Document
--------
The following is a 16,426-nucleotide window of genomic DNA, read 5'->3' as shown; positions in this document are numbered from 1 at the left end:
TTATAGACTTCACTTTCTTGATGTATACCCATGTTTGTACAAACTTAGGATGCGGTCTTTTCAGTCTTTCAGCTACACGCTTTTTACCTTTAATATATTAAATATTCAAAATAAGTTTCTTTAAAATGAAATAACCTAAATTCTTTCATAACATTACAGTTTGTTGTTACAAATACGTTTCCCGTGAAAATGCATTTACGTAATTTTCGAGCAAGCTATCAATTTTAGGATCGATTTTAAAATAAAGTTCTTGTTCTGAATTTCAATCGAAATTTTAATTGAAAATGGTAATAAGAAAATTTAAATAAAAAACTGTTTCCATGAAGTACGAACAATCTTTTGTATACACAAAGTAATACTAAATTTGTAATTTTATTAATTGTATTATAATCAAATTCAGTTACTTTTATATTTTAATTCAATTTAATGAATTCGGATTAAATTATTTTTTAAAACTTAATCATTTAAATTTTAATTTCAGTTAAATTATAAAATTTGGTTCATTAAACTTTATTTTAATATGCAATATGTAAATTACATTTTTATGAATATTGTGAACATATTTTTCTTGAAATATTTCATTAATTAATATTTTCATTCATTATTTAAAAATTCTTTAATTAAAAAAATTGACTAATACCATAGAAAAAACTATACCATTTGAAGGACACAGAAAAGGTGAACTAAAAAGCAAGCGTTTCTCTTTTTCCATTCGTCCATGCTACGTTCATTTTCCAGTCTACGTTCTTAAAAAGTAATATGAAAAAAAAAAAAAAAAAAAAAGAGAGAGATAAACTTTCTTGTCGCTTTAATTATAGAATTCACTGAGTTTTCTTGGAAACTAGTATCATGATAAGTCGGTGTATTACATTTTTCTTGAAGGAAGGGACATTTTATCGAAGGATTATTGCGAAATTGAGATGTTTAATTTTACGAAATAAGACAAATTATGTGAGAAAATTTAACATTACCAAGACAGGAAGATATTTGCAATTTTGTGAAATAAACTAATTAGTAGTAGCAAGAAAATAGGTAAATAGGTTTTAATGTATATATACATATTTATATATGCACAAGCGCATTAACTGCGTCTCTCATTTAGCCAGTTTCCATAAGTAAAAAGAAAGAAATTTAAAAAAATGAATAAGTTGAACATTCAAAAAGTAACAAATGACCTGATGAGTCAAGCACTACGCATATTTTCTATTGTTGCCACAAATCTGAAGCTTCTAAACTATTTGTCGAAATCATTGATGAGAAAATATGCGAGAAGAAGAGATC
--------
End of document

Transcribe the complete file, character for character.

The following is a 16,426-nucleotide window of genomic DNA, read 5'->3' as shown; positions in this document are numbered from 1 at the left end:
TTATAGACTTCACTTTCTTGATGTATACCCATGTTTGTACAAACTTAGGATGCGGTCTTTTCAGTCTTTCAGCTACACGCTTTTTACCTTTAATATATTAAATATTCAAAATAAGTTTCTTTAAAATGAAATAACCTAAATTCTTTCATAACATTACAGTTTGTTGTTACAAATACGTTTCCCGTGAAAATGCATTTACGTAATTTTCGAGCAAGCTATCAATTTTAGGATCGATTTTAAAATAAAGTTCTTGTTCTGAATTTCAATCGAAATTTTAATTGAAAATGGTAATAAGAAAATTTAAATAAAAAACTGTTTCCATGAAGTACGAACAATCTTTTGTATACACAAAGTAATACTAAATTTGTAATTTTATTAATTGTATTATAATCAAATTCAGTTACTTTTATATTTTAATTCAATTTAATGAATTCGGATTAAATTATTTTTTAAAACTTAATCATTTAAATTTTAATTTCAGTTAAATTATAAAATTTGGTTCATTAAACTTTATTTTAATATGCAATATGTAAATTACATTTTTATGAATATTGTGAACATATTTTTCTTGAAATATTTCATTAATTAATATTTTCATTCATTATTTAAAAATTCTTTAATTAAAAAAATTGACTAATACCATAGAAAAAACTATACCATTTGAAGGACACAGAAAAGGTGAACTAAAAAGCAAGCGTTTCTCTTTTTCCATTCGTCCATGCTACGTTCATTTTCCAGTCTACGTTCTTAAAAAGTAATATGAAAAAAAAAAAAAAAAAAAAAGAGAGAGATAAACTTTCTTGTCGCTTTAATTATAGAATTCACTGAGTTTTCTTGGAAACTAGTATCATGATAAGTCGGTGTATTACATTTTTCTTGAAGGAAGGGACATTTTATCGAAGGATTATTGCGAAATTGAGATGTTTAATTTTACGAAATAAGACAAATTATGTGAGAAAATTTAACATTACCAAGACAGGAAGATATTTGCAATTTTGTGAAATAAACTAATTAGTAGTAGCAAGAAAATAGGTAAATAGGTTTTAATGTATATATACATATTTATATATGCACAAGCGCATTAACTGCGTCTCTCATTTAGCCAGTTTCCATAAGTAAAAAGAAAGAAATTTAAAAAAATGAATAAGTTGAACATTCAAAAAGTAACAAATGACCTGATGAGTCAAGCACTACGCATATTTTCTATTGTTGCCACAAATCTGAAGCTTCTAAACTATTTGTCGAAATCATTGATGAGAAAATATGCGAGAAGAAGAGATC